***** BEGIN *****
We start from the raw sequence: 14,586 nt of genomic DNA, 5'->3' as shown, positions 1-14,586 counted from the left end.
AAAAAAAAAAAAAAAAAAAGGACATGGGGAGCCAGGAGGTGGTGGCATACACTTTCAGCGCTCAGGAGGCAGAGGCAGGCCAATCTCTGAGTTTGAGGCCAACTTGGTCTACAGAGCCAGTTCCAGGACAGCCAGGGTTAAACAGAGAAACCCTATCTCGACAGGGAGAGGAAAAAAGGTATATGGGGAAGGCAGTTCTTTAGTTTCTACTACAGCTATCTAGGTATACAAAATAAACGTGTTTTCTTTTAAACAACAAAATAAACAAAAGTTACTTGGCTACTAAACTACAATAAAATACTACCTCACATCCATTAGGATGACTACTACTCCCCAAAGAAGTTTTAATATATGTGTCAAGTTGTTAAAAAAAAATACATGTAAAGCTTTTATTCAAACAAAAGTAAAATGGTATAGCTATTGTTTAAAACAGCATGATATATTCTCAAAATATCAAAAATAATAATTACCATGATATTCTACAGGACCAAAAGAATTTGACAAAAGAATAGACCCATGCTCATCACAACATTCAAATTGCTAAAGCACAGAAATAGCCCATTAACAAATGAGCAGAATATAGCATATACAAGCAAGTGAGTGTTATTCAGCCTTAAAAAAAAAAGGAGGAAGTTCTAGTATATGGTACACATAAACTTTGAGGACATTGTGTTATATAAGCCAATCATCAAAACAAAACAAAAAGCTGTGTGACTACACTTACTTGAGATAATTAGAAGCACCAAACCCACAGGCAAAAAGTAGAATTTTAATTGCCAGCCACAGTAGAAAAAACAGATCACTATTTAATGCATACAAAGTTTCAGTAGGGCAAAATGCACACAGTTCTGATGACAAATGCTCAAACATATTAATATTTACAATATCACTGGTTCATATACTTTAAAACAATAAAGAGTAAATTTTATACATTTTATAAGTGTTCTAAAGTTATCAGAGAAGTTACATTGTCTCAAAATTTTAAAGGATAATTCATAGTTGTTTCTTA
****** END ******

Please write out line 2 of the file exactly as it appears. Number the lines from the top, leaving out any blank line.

AAAAAAAAAAAAAAAAAAAGGACATGGGGAGCCAGGAGGTGGTGGCATACACTTTCAGCGCTCAGGAGGCAGAGGCAGGCCAATCTCTGAGTTTGAGGCCAACTTGGTCTACAGAGCCAGTTCCAGGACAGCCAGGGTTAAACAGAGAAACCCTATCTCGACAGGGAGAGGAAAAAAGGTATATGGGGAAGGCAGTTCTTTAGTTTCTACTACAGCTATCTAGGTATACAAAATAAACGTGTTTTCTTTTAAACAACAAAATAAACAAAAGTTACTTGGCTACTAAACTACAATAAAATACTACCTCACATCCATTAGGATGACTACTACTCCCCAAAGAAGTTTTAATATATGTGTCAAGTTGTTAAAAAAAAATACATGTAAAGCTTTTATTCAAACAAAAGTAAAATGGTATAGCTATTGTTTAAAACAGCATGATATATTCTCAAAATATCAAAAATAATAATTACCATGATATTCTACAGGACCAAAAGAATTTGACAAAAGAATAGACCCATGCTCATCACAACATTCAAATTGCTAAAGCACAGAAATAGCCCATTAACAAATGAGCAGAATATAGCATATACAAGCAAGTGAGTGTTATTCAGCCTTAAAAAAAAAAGGAGGAAGTTCTAGTATATGGTACACATAAACTTTGAGGACATTGTGTTATATAAGCCAATCATCAAAACAAAACAAAAAGCTGTGTGACTACACTTACTTGAGATAATTAGAAGCACCAAACCCACAGGCAAAAAGTAGAATTTTAATTGCCAGCCACAGTAGAAAAAACAGATCACTATTTAATGCATACAAAGTTTCAGTAGGGCAAAATGCACACAGTTCTGATGACAAATGCTCAAACATATTAATATTTACAATATCACTGGTTCATATACTTTAAAACAATAAAGAGTAAATTTTATACATTTTATAAGTGTTCTAAAGTTATCAGAGAAGTTACATTGTCTCAAAATTTTAAAGGATAATTCATAGTTGTTTCTTA